Against Criminal Justice: Ideological Struggles, Political Battlefields and the Need for Critical Cultural Criinologies

Stephen Muzzatti, University of Northern Iowa

The study of crime is a highly contested and problematic terrain. Since at least the emergence of the "new criminologies" in the early 1970s, criminologists of the "critical" type have struggled to recondeptualise their subject matter in classrooms, conference sessions and publications. In addition to attempts to break free of the undue focus on "nuts, sluts and perverts", they have firmly resisted the cultural inducements to become pragmatic planners of the prison-industrial empire. Sadly, during the same time, there was a reactionary trend in the academy; the emergence of criminal justice education. Unfortunately, driven largely by an intolerant public, the need/desire for financial support from the federal and state governments, and college administrators who view students as "customers", the pendulum has swung toward an increasingly pragmatic criminal justice/war on crime orientation. This paper addresses both the ideological and conceptual struggles over the "ownership of crime" as well as the everyday/night experiences of two relatively young critical cultural criminologists in their struggle to prevent criminology from becoming wholly an epistemology of the State.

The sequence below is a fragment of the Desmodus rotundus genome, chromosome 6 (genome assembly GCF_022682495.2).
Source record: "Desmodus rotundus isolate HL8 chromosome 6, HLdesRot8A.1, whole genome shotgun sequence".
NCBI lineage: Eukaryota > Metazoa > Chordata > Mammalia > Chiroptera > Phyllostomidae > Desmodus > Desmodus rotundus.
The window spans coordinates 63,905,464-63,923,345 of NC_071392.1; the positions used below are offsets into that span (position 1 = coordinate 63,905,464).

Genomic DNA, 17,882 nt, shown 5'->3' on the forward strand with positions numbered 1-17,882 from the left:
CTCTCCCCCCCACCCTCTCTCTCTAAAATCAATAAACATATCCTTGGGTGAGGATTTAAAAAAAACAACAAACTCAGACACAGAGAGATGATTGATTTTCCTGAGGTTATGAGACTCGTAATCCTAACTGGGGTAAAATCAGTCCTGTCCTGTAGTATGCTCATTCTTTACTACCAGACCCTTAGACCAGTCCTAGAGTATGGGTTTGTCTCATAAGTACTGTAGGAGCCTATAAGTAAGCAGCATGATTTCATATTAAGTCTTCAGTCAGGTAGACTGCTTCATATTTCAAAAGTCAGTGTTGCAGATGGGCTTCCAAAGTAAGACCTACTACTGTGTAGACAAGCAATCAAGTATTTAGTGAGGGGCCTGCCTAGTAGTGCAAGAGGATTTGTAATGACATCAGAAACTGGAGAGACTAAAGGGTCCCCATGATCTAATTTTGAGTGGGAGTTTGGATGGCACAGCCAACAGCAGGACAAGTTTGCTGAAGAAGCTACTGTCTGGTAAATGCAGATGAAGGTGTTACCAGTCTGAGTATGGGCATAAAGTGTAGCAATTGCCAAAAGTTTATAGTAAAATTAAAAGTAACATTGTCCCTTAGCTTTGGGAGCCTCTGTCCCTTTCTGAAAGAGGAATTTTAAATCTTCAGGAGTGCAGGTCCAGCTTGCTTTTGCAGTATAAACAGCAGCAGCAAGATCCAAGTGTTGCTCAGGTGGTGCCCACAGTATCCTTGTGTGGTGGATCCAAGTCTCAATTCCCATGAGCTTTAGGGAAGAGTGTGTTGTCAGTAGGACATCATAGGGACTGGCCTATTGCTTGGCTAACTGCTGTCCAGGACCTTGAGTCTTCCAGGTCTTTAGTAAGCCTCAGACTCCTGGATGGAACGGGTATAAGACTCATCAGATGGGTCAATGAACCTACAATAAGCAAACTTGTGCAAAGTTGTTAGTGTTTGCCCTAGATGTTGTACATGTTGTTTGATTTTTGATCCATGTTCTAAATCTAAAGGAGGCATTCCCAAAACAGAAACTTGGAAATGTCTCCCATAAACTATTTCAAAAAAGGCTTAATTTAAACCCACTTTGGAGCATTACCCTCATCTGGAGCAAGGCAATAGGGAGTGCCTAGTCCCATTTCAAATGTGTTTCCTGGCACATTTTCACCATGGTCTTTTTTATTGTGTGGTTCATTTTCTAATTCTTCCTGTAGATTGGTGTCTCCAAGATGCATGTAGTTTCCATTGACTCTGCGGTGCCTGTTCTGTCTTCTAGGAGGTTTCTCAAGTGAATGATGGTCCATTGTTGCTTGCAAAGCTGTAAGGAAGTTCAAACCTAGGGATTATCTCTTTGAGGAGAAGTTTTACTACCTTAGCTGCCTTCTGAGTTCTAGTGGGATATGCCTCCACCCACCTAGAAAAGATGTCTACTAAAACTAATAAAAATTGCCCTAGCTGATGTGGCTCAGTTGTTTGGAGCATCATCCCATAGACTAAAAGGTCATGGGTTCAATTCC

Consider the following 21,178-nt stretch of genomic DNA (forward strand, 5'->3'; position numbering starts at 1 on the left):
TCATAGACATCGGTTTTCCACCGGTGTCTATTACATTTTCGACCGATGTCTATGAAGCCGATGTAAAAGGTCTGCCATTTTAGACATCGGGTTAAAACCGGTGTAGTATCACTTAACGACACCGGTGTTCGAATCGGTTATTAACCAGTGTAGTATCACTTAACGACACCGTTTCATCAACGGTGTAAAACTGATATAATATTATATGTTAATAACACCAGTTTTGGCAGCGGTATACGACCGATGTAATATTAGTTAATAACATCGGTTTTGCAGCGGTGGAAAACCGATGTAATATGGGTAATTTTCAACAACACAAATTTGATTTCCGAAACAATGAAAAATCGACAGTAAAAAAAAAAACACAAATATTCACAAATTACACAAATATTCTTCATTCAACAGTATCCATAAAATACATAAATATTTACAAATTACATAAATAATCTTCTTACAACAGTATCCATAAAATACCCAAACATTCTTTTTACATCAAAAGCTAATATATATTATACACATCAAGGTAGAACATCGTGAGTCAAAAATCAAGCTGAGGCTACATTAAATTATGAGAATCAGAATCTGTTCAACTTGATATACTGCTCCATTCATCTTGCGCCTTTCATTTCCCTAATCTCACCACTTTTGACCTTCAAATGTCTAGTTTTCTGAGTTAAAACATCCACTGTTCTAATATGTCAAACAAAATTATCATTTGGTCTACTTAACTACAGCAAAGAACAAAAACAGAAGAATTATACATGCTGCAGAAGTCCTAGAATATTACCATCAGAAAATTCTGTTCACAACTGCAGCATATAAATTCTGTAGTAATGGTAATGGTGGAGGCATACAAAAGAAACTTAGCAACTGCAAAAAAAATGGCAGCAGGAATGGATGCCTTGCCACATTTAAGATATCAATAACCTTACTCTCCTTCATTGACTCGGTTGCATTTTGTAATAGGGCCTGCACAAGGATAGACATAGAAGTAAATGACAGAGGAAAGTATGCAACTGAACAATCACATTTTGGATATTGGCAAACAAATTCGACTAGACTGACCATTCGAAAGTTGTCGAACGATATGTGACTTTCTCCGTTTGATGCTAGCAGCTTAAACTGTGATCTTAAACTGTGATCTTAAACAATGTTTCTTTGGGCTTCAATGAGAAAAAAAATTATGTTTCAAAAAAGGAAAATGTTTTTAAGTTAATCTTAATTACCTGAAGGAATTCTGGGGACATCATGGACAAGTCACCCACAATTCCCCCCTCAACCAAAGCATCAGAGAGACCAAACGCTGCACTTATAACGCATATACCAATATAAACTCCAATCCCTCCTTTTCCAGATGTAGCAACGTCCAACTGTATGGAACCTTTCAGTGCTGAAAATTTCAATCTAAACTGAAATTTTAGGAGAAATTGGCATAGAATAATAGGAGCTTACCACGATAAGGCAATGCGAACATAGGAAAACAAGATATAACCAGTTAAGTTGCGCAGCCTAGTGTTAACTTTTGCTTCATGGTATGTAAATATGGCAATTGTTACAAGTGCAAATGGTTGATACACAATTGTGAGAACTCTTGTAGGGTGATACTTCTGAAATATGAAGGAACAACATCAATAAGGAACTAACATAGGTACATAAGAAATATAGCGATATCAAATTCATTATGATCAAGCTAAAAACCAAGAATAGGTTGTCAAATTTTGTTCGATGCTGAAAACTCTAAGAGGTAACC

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Updated 05/20/2006